It was 10:06 a.m. as we walked across the muddy courtyard in the crisp morning air. I had to get the time from an Ohio Department of Corrections and Rehabilitations employee since they had taken my cell phone and all of my other belongings. They gave me a pad of yellow ruled paper, ink pen and two sharpened pencils.
I was about to watch a man die.
I was one of four media witnesses to the execution of Dennis McGuire at the Southern Ohio Correctional Facility in Lucasville on Thursday. It is a heavy responsibility: representing the public that agreed through democratic means that some crimes are so heinous they necessitate taking the culprit’s life.
My role was simply to observe and tell the public what I saw. It is the public’s right and responsibility to know. On advice from the veteran reporters there with me — Andrew Welsh-Huggins of the Associated Press and Alan Johnson of the Columbus Dispatch — I logged events using a clock on the back wall of the death chamber.
By 10:07 we entered the death house and went down a short hallway into the conjoined witness rooms. Each was cramped, wide enough only for the three maroon chairs where observers representing both the victim’s family and the inmate’s family would sit. The rest of us stood behind them.
The front of each room was a pane of glass, with an empty bed on the other side with arm rests that fold out to form a T. Between the two rooms was a thin wall with a door that stayed open.
McGuire’s victim was Joy Stewart, who was eight months pregnant — her son was to be named Carl — when she was raped, stabbed in the throat and left in a patch of trees along the road outside of Eaton in Preble County in 1989.
Her family entered first at 10:09 a.m.: her sister Carol Avery, Avery’s husband Dewite and the couple’s adult son Benjamin. They said nothing. Dewite pulled out a Bible and began to read from it. Behind them stood publicly appointed victim advocates.
A minute later, McGuire’s family walked in: his daughter Amber McGuire, his son Dennis R. McGuire and Dennis R.’s wife Missie McGuire. They were joined by a priest, who pulled up a small black chair and sat behind them.
Out of sight and earshot, procedures dictate the prison warden was then reading McGuire his death warrant. They walked into the beige-walled death chamber at 10:12. McGuire’s face was pale under his grey hair and beard. Prison officials told us he hadn’t slept or taken a shower since the day before.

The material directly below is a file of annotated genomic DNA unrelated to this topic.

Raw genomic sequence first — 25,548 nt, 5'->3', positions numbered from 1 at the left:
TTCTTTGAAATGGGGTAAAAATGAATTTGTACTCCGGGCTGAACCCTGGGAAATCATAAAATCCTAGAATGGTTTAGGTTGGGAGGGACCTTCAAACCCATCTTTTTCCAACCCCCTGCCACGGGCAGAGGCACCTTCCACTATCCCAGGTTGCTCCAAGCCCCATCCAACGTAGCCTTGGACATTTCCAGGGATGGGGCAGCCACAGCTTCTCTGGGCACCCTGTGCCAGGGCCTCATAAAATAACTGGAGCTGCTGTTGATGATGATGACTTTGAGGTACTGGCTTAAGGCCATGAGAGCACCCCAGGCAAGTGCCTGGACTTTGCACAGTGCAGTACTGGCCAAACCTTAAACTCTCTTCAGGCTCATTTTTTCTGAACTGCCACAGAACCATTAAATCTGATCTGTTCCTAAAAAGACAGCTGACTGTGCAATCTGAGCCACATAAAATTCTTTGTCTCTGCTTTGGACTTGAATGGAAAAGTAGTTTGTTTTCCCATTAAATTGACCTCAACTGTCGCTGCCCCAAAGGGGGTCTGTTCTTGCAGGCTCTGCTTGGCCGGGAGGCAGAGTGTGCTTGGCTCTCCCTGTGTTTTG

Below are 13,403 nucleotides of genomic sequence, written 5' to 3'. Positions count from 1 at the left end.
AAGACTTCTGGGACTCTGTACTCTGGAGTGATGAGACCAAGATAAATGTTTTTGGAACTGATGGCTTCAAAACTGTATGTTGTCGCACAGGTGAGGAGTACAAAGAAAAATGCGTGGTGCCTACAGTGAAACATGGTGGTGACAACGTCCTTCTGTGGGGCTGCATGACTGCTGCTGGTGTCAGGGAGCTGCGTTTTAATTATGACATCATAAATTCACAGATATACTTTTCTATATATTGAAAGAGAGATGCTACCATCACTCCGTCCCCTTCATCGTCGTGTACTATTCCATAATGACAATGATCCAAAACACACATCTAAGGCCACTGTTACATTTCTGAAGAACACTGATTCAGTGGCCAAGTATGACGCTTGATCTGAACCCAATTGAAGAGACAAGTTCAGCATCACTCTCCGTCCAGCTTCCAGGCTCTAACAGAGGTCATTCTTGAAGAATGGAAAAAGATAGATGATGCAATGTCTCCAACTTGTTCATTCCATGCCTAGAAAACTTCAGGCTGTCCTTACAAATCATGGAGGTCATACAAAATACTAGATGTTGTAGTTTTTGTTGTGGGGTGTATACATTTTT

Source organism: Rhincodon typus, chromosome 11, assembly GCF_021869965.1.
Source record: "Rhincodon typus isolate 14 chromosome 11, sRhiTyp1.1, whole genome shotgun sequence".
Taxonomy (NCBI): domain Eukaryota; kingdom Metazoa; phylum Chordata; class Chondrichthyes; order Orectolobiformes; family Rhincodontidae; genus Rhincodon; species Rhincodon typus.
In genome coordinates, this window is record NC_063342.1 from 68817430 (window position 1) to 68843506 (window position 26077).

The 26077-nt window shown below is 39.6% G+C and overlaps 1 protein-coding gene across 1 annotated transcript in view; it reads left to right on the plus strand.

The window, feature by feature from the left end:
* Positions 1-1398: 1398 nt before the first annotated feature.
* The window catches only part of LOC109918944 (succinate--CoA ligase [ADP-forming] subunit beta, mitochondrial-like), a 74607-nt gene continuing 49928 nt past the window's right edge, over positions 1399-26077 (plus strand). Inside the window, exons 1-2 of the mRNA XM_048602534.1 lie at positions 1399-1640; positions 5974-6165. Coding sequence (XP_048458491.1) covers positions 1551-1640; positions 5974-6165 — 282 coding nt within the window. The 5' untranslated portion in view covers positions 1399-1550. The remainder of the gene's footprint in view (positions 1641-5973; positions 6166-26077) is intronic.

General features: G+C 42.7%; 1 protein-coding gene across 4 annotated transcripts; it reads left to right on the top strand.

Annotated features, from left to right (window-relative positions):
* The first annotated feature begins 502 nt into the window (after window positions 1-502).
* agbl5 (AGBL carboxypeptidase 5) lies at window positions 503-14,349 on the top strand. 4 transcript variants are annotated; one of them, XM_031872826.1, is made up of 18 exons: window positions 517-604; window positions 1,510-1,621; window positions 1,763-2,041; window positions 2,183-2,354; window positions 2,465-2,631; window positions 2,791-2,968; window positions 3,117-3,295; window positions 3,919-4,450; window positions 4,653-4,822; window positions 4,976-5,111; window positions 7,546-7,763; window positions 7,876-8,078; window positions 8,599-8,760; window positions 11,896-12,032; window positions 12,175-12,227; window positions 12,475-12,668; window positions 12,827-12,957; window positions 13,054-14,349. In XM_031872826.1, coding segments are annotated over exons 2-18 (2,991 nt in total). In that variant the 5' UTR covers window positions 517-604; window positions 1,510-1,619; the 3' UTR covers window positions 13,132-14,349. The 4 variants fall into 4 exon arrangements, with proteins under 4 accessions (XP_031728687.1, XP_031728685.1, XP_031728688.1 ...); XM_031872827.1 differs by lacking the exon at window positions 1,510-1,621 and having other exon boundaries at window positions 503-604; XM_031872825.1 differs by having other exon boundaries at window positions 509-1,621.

McGuire laid down on the table.
At 10:13 a.m. they drew a curtain shut across the windows. A closed circuit television in each room provided a view from above as medical staff rolled up the sleeves on his white T-shirt, showing arms tattooed with the names of his children, and ran IV lines into both arms.
The curtain opened at 10:26 a.m. I was surprised at how sparse the room was. There was no heart monitor. Only McGuire on the table with tubes in his arms from the wall. The warden stood beside him and another prison official above him, looking down at him.
McGuire mouthed “I love you” to his family, then looked at Stewart’s family and quickly looked away. The warden asked McGuire if he had any last words, and offered him a microphone.
McGuire said yes, then struggled to get the words out through sobs. He thanked Stewart’s family for a letter they sent him— his children would later say the letter said they hope McGuire is forgiven for his sins and goes to heaven – then said “I’m sorry.”
Then he looked at his children who sat across from the foot of his bed. “To my children I love you,” he said, sobbing. “I’m going to heaven. I’ll see you there when you come.”
Prison officials say the drugs – a combination never before used in an execution—were delivered at 10:28 a.m.
His daughter cried uncontrollably.
McGuire waved with his wrist, his body strapped down to the table. Then he suddenly yelled out “I love you. I love you,” before his head lay back, his eyes rolled back in his head and he appeared to fall asleep at 10:29 a.m.
Minutes went by without McGuire moving, his family cried as the priest patted them on the back and attempted to console them.
“Oh my god,” his daughter said.
“Don’t watch,” Missie McGuire said.
At 10:35 a.m. I first noticed McGuire convulse, then gasp. He snorted for air – a sound like a violent snore, a guttural inhale – and then sat still. Then gasped again. Sometimes his mouth just opened soundlessly. At 10:39 a.m. he snorted so loud his daughter covered her ears.
His family cried. “How could this go on for so long?” one of them asked. There was some discussion with the priest that accompanied them saying they thought it would only take five minutes.
I noticed one last shallow breath at 10:43 a.m. The next minute went by with no motion.
At 10:48 a.m. the warden stepped back, and a physician entered the room. For three minutes, he used a stethoscope to examine McGuire for breathing and a heartbeat.
“We were here. That’s all that he wanted,” one of his family members said.
At 10:52 a.m., the curtain closed, and opened again at 10:54 a.m. The warden declared the time of death at 10:53 a.m.
Stewart’s family said nothing throughout the procedure, only watched stoically.
Prison officials escorted me with the other media witnesses out of the room first, carrying in my notepad and memory some of the only records that this death took place.